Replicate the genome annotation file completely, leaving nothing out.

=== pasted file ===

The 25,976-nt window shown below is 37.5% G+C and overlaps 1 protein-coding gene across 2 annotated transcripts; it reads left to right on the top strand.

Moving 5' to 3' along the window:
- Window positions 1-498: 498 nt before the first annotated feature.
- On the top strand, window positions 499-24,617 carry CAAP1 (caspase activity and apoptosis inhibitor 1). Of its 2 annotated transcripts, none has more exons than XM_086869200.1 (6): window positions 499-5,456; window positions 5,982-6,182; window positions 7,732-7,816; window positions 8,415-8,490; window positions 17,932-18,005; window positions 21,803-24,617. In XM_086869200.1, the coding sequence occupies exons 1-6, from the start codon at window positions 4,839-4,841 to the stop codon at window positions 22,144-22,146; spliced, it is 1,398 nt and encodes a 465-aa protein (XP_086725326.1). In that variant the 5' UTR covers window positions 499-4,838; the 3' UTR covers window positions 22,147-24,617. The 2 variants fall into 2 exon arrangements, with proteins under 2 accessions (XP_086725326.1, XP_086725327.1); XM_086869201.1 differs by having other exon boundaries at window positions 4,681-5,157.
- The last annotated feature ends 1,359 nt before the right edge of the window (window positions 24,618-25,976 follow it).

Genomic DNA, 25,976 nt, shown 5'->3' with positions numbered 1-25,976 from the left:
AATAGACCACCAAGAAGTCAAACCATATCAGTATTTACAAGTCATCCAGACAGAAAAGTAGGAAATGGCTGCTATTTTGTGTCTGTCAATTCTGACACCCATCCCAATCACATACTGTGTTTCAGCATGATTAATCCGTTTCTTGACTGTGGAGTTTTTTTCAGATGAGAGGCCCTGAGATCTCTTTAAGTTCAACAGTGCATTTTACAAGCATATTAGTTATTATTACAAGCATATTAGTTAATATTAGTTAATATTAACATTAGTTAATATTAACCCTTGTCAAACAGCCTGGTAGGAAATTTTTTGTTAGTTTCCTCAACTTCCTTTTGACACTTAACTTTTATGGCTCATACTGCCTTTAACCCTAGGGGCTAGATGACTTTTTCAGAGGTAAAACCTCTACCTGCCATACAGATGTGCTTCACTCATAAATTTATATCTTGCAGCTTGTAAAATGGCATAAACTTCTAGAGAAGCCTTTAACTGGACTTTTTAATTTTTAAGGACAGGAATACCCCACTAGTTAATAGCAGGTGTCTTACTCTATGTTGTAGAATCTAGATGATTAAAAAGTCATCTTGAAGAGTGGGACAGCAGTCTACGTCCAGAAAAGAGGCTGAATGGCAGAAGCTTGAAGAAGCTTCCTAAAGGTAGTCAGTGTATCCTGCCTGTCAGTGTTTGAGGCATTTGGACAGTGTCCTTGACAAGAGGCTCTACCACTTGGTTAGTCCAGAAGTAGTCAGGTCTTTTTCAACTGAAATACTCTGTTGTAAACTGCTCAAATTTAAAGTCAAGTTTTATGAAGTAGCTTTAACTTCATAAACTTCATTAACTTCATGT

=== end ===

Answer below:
The 25,976-nt window shown below is 37.5% G+C and overlaps 1 protein-coding gene across 2 annotated transcripts; it reads left to right on the top strand.

Moving 5' to 3' along the window:
- Window positions 1-498: 498 nt before the first annotated feature.
- On the top strand, window positions 499-24,617 carry CAAP1 (caspase activity and apoptosis inhibitor 1). Of its 2 annotated transcripts, none has more exons than XM_086869200.1 (6): window positions 499-5,456; window positions 5,982-6,182; window positions 7,732-7,816; window positions 8,415-8,490; window positions 17,932-18,005; window positions 21,803-24,617. In XM_086869200.1, the coding sequence occupies exons 1-6, from the start codon at window positions 4,839-4,841 to the stop codon at window positions 22,144-22,146; spliced, it is 1,398 nt and encodes a 465-aa protein (XP_086725326.1). In that variant the 5' UTR covers window positions 499-4,838; the 3' UTR covers window positions 22,147-24,617. The 2 variants fall into 2 exon arrangements, with proteins under 2 accessions (XP_086725326.1, XP_086725327.1); XM_086869201.1 differs by having other exon boundaries at window positions 4,681-5,157.
- The last annotated feature ends 1,359 nt before the right edge of the window (window positions 24,618-25,976 follow it).

Genomic DNA, 25,976 nt, shown 5'->3' with positions numbered 1-25,976 from the left:
AATAGACCACCAAGAAGTCAAACCATATCAGTATTTACAAGTCATCCAGACAGAAAAGTAGGAAATGGCTGCTATTTTGTGTCTGTCAATTCTGACACCCATCCCAATCACATACTGTGTTTCAGCATGATTAATCCGTTTCTTGACTGTGGAGTTTTTTTCAGATGAGAGGCCCTGAGATCTCTTTAAGTTCAACAGTGCATTTTACAAGCATATTAGTTATTATTACAAGCATATTAGTTAATATTAGTTAATATTAACATTAGTTAATATTAACCCTTGTCAAACAGCCTGGTAGGAAATTTTTTGTTAGTTTCCTCAACTTCCTTTTGACACTTAACTTTTATGGCTCATACTGCCTTTAACCCTAGGGGCTAGATGACTTTTTCAGAGGTAAAACCTCTACCTGCCATACAGATGTGCTTCACTCATAAATTTATATCTTGCAGCTTGTAAAATGGCATAAACTTCTAGAGAAGCCTTTAACTGGACTTTTTAATTTTTAAGGACAGGAATACCCCACTAGTTAATAGCAGGTGTCTTACTCTATGTTGTAGAATCTAGATGATTAAAAAGTCATCTTGAAGAGTGGGACAGCAGTCTACGTCCAGAAAAGAGGCTGAATGGCAGAAGCTTGAAGAAGCTTCCTAAAGGTAGTCAGTGTATCCTGCCTGTCAGTGTTTGAGGCATTTGGACAGTGTCCTTGACAAGAGGCTCTACCACTTGGTTAGTCCAGAAGTAGTCAGGTCTTTTTCAACTGAAATACTCTGTTGTAAACTGCTCAAATTTAAAGTCAAGTTTTATGAAGTAGCTTTAACTTCATAAACTTCATTAACTTCATGT